For what values of x is #f(x)=(x-2)(x-4)(x-3)# concave or convex?

Answer 1

#f(x)# is concave on (-oo,3), and convex on #(3,oo)#.

To find where a function is concave or convex, find where #f''(x)# is positive or negative (respectively).
#f(x)=(x-2)(x-4)(x-3)#
#f'(x)=(1)(x-4)(x-3)+(x-2)(1)(x-3)+(x-2)(x-4)(1)# #f'(x)=x^2-7x-12+x^2-5x+6+x^2-6x+8# #f'(x)=3x^2-18x+2#
#f''(x)=6x-18# #f''(x)=6(x-3)#
#f''(x)# is negative from #(-oo,3)#, and positive from #(3,oo)#
Therefore, #f(x)# is concave on (-oo,3), and convex on #(3,oo)#.
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Answer 2

To determine the concavity or convexity of the function ( f(x) = (x - 2)(x - 4)(x - 3) ), we need to find its second derivative and then analyze its sign.

First, find the first derivative: [ f'(x) = (x - 4)(x - 3) + (x - 2)(x - 3) + (x - 2)(x - 4) ]

Now, find the second derivative: [ f''(x) = 2(x - 3) + 2(x - 2) + 2(x - 4) ]

[ f''(x) = 2x - 6 + 2x - 4 + 2x - 8 ]

[ f''(x) = 6x - 18 ]

To determine the concavity or convexity, analyze the sign of the second derivative:

  • If ( f''(x) > 0 ) for a certain range, the function is concave up (convex).
  • If ( f''(x) < 0 ) for a certain range, the function is concave down (concave).

For ( f''(x) = 6x - 18 ), it is concave up (convex) when ( x > 3 ) and concave down (concave) when ( x < 3 ).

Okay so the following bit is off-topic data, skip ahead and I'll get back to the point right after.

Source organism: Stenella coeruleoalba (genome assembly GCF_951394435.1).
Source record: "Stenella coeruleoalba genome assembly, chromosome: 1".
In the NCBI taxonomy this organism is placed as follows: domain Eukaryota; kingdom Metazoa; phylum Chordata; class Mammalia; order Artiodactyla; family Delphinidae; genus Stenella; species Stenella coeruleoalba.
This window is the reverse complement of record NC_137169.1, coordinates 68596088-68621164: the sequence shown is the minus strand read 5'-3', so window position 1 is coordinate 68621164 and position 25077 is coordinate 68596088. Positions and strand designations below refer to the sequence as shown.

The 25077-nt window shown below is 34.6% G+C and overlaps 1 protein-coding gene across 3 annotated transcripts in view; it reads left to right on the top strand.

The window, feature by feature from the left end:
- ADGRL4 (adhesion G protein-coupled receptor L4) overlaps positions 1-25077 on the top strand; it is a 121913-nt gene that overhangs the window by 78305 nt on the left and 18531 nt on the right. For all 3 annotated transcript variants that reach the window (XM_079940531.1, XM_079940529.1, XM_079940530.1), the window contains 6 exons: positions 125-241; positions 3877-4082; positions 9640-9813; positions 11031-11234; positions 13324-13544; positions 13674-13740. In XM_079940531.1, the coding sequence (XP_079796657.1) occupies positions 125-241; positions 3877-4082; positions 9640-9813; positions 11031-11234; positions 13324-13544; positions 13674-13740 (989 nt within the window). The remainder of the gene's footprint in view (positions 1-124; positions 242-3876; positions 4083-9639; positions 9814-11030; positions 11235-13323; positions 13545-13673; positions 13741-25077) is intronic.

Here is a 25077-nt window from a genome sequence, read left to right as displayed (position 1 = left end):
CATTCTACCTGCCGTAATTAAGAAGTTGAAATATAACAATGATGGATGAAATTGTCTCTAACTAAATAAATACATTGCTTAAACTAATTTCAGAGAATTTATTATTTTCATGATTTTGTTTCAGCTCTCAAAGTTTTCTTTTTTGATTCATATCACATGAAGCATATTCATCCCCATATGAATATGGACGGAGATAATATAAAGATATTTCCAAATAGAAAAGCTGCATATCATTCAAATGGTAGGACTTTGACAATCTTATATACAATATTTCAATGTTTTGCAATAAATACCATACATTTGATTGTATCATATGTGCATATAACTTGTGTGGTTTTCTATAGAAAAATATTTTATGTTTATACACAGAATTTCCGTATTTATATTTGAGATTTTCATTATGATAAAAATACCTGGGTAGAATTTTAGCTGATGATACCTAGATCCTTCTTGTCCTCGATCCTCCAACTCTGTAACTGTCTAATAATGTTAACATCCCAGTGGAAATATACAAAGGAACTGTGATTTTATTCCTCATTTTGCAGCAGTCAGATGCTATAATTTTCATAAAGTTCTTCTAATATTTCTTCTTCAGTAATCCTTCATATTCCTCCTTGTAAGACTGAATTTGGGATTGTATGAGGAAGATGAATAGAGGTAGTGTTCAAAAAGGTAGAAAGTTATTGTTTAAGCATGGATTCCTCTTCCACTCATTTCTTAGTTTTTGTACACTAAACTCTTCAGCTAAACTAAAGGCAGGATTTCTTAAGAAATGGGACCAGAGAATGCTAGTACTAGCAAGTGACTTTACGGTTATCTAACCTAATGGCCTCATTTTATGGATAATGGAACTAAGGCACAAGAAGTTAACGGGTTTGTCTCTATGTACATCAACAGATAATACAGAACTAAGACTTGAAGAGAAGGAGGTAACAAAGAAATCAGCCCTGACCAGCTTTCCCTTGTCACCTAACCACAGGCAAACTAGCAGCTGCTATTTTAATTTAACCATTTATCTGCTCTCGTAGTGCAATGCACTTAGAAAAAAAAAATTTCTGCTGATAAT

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Answer from HIX Tutor

When evaluating a one-sided limit, you need to be careful when a quantity is approaching zero since its sign is different depending on which way it is approaching zero from. Let us look at some examples.

When evaluating a one-sided limit, you need to be careful when a quantity is approaching zero since its sign is different depending on which way it is approaching zero from. Let us look at some examples.

When evaluating a one-sided limit, you need to be careful when a quantity is approaching zero since its sign is different depending on which way it is approaching zero from. Let us look at some examples.

When evaluating a one-sided limit, you need to be careful when a quantity is approaching zero since its sign is different depending on which way it is approaching zero from. Let us look at some examples.

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